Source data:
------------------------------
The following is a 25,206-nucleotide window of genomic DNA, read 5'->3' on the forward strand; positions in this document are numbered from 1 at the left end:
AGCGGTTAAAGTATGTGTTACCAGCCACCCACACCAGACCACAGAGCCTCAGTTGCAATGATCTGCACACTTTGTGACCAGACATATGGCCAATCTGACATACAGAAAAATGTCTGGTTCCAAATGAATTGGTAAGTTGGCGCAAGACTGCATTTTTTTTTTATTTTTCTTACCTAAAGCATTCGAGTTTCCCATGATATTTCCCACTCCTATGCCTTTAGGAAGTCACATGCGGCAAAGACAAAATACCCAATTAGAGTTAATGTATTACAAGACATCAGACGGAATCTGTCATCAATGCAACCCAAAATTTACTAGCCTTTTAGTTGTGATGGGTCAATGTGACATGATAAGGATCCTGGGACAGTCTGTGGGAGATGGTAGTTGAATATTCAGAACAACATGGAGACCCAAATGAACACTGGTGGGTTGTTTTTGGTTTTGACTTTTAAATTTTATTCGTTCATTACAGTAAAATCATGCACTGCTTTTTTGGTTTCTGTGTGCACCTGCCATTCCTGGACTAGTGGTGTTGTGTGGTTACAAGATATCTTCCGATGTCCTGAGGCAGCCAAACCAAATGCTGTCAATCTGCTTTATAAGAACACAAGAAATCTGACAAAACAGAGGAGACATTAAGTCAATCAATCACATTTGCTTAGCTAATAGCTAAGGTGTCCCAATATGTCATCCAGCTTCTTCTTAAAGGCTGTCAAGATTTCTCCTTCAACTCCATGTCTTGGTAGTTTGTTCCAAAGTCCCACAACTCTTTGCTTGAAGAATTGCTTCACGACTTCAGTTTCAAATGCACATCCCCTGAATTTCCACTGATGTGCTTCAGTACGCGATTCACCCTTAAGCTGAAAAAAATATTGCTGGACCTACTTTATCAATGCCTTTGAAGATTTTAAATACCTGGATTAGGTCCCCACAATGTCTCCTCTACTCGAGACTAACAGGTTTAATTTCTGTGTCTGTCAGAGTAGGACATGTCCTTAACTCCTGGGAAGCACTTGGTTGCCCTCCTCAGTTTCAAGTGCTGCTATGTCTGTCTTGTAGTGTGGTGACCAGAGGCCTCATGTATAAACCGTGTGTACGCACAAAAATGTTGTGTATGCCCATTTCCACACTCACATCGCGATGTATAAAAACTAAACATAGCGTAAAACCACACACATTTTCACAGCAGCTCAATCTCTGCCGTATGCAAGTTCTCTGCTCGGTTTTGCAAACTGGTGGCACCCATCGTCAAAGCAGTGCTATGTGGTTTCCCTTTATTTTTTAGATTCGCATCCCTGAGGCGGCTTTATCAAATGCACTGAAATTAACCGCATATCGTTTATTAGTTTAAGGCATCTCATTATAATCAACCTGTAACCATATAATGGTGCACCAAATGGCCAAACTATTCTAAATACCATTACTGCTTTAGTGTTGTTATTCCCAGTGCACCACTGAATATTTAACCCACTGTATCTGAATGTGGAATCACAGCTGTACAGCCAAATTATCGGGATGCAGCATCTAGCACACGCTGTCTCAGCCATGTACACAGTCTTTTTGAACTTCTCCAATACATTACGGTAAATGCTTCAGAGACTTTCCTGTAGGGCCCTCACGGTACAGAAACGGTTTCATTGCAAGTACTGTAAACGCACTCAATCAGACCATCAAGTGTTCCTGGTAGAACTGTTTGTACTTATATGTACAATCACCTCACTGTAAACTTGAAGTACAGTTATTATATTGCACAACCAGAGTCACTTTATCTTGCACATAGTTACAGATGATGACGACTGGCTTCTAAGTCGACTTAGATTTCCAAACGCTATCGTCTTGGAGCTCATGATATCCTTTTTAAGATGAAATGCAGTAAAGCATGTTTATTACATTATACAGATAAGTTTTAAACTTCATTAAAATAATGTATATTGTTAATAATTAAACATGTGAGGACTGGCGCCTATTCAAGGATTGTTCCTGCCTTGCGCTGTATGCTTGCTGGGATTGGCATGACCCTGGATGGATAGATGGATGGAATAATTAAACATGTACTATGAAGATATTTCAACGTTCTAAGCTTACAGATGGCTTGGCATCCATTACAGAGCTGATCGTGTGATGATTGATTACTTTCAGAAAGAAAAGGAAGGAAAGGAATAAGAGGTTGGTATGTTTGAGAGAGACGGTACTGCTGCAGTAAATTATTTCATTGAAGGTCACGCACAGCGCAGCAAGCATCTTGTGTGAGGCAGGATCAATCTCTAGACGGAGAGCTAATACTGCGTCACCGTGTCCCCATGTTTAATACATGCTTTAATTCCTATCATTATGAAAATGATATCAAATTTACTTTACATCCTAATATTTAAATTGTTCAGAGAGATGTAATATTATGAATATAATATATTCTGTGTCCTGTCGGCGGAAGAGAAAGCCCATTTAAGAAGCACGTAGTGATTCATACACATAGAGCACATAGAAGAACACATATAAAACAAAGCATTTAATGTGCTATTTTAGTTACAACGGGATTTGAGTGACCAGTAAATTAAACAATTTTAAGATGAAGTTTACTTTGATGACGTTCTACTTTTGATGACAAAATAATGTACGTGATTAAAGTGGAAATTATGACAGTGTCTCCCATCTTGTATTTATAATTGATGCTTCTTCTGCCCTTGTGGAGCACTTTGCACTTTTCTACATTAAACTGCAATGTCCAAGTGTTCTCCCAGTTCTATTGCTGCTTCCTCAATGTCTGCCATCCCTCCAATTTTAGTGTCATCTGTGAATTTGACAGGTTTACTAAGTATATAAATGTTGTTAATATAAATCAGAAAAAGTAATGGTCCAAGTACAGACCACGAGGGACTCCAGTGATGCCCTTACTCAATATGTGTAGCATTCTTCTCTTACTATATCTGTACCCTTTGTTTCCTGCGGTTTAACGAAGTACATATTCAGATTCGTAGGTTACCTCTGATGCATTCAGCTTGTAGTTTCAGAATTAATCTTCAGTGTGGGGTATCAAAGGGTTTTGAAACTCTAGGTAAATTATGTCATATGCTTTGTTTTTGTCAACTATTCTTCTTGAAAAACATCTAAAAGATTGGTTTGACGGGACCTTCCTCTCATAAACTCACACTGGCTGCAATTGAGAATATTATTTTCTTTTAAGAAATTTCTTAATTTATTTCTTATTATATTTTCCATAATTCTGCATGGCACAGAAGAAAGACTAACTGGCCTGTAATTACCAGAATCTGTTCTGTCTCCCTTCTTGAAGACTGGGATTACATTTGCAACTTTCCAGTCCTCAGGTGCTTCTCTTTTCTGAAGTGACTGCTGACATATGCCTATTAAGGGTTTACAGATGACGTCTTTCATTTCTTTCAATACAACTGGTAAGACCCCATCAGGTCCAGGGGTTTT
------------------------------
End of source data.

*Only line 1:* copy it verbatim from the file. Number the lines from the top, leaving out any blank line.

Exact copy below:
The following is a 25,206-nucleotide window of genomic DNA, read 5'->3' on the forward strand; positions in this document are numbered from 1 at the left end: